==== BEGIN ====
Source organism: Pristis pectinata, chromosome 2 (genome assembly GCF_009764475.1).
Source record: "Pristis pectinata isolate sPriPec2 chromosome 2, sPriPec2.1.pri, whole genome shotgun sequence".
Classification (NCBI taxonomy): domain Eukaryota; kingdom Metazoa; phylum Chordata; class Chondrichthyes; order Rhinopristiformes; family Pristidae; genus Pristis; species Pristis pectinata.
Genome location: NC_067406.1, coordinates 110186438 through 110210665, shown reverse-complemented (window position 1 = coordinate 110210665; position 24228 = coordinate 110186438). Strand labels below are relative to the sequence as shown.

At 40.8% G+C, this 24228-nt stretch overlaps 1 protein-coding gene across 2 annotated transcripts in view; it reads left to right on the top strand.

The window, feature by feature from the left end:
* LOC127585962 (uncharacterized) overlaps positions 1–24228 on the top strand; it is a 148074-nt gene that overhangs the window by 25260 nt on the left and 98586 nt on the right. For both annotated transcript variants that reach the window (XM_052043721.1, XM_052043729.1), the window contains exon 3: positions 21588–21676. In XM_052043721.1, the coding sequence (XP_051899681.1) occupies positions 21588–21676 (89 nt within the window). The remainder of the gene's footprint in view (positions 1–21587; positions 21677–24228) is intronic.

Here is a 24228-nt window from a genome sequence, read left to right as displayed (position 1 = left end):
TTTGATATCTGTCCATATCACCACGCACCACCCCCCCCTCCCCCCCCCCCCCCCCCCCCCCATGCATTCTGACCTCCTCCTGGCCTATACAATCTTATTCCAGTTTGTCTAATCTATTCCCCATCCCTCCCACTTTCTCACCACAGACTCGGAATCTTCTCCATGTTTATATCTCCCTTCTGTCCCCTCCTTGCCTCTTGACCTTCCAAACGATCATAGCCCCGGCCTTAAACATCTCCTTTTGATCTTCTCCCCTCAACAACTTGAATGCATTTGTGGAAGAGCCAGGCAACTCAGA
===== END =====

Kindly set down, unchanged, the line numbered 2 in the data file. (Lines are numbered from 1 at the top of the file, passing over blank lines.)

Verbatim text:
Source record: "Pristis pectinata isolate sPriPec2 chromosome 2, sPriPec2.1.pri, whole genome shotgun sequence".